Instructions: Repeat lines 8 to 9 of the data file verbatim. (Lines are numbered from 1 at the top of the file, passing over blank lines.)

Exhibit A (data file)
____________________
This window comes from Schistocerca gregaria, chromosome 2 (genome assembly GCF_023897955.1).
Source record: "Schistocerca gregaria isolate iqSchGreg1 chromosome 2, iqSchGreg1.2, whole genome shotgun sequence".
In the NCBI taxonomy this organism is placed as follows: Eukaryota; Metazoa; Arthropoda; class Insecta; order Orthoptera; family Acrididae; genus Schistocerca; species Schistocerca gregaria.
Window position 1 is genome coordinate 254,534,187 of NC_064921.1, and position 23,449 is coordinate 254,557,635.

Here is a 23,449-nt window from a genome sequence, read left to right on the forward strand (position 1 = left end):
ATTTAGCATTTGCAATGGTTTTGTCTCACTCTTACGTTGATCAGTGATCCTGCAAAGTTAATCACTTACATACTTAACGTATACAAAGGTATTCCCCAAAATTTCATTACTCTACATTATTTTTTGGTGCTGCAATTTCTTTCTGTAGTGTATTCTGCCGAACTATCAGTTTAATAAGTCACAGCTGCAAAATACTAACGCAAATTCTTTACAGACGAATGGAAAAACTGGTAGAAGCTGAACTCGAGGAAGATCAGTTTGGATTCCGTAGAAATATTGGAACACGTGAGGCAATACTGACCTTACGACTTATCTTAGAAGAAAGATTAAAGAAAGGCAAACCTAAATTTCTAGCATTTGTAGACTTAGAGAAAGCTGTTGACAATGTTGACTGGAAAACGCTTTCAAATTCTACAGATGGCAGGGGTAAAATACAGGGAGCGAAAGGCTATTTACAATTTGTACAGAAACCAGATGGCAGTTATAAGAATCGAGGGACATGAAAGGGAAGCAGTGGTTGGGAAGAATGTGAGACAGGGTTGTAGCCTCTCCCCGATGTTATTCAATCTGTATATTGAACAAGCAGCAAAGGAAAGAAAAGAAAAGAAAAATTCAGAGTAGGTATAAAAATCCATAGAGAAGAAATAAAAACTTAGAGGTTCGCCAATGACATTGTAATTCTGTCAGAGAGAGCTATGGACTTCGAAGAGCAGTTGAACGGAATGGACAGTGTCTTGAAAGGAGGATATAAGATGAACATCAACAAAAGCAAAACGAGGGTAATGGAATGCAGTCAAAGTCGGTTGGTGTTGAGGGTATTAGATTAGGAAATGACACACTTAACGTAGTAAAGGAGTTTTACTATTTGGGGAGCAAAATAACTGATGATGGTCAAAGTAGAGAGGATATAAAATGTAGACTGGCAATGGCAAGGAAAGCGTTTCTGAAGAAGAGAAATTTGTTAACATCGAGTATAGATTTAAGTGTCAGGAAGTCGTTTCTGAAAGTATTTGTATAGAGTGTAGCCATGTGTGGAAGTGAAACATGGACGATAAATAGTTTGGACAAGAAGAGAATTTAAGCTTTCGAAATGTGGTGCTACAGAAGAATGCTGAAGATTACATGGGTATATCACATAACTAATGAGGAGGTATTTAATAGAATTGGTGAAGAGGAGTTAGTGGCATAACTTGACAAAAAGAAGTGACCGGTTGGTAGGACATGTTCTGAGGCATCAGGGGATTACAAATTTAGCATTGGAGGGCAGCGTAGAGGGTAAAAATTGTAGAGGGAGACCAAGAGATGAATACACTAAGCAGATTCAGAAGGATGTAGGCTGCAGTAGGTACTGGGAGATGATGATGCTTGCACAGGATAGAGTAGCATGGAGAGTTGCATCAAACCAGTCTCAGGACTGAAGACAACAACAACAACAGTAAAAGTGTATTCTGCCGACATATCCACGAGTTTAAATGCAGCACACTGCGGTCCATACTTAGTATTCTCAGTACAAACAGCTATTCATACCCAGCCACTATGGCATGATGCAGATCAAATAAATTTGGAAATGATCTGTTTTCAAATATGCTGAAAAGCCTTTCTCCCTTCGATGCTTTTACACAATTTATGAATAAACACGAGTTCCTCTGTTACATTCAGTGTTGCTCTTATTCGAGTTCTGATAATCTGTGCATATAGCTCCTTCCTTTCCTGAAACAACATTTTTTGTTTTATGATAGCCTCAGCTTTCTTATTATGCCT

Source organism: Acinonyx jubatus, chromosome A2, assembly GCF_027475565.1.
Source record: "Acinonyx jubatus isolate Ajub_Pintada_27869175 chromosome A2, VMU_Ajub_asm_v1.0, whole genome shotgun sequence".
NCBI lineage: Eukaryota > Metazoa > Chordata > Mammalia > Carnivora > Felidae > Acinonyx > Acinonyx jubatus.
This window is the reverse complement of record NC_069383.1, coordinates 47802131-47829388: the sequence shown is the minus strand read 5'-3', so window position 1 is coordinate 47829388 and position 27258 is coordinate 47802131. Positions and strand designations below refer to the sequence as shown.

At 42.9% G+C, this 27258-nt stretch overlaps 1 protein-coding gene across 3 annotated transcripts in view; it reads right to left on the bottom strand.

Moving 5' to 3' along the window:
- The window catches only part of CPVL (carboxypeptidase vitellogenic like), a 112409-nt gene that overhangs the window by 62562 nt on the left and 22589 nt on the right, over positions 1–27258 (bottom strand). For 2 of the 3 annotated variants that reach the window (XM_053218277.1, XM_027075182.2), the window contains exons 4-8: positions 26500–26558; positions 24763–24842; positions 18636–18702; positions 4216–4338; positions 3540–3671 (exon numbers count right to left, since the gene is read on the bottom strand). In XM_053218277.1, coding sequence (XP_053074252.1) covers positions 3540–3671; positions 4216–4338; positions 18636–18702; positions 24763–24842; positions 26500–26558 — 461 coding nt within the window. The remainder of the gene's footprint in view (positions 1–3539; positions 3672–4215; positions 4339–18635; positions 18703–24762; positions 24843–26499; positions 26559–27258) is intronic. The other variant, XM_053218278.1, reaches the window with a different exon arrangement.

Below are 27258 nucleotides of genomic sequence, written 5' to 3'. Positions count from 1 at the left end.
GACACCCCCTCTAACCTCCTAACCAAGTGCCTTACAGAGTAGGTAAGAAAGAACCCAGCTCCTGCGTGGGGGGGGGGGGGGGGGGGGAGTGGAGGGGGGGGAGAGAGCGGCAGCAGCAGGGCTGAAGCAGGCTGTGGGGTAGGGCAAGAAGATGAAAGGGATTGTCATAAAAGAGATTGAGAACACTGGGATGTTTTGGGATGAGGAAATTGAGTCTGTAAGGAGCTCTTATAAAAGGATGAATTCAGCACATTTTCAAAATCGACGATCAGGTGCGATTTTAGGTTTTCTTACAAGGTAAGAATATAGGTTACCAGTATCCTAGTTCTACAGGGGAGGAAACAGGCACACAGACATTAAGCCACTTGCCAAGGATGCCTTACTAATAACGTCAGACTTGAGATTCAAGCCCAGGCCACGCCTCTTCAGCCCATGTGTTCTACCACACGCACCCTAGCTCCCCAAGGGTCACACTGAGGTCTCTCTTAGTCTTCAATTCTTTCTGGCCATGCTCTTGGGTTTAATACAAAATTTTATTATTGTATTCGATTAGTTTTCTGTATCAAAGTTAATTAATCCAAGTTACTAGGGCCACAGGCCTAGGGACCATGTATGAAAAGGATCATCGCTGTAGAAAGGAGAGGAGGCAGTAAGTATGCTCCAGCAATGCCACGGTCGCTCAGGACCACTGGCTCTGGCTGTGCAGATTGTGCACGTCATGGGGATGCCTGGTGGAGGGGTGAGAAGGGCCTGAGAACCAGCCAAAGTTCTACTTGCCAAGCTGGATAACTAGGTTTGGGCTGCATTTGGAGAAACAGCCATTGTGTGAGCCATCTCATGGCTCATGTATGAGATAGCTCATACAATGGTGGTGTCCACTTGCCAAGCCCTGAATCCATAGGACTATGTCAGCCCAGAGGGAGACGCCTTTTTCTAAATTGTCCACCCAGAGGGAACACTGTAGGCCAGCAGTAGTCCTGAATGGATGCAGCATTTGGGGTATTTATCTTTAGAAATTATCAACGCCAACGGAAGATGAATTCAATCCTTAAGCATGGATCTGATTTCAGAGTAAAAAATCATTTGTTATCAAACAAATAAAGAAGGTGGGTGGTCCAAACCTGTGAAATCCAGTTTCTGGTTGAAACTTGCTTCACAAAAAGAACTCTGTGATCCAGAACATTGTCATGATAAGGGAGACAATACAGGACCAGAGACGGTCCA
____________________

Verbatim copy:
Source record: "Acinonyx jubatus isolate Ajub_Pintada_27869175 chromosome A2, VMU_Ajub_asm_v1.0, whole genome shotgun sequence".
NCBI lineage: Eukaryota > Metazoa > Chordata > Mammalia > Carnivora > Felidae > Acinonyx > Acinonyx jubatus.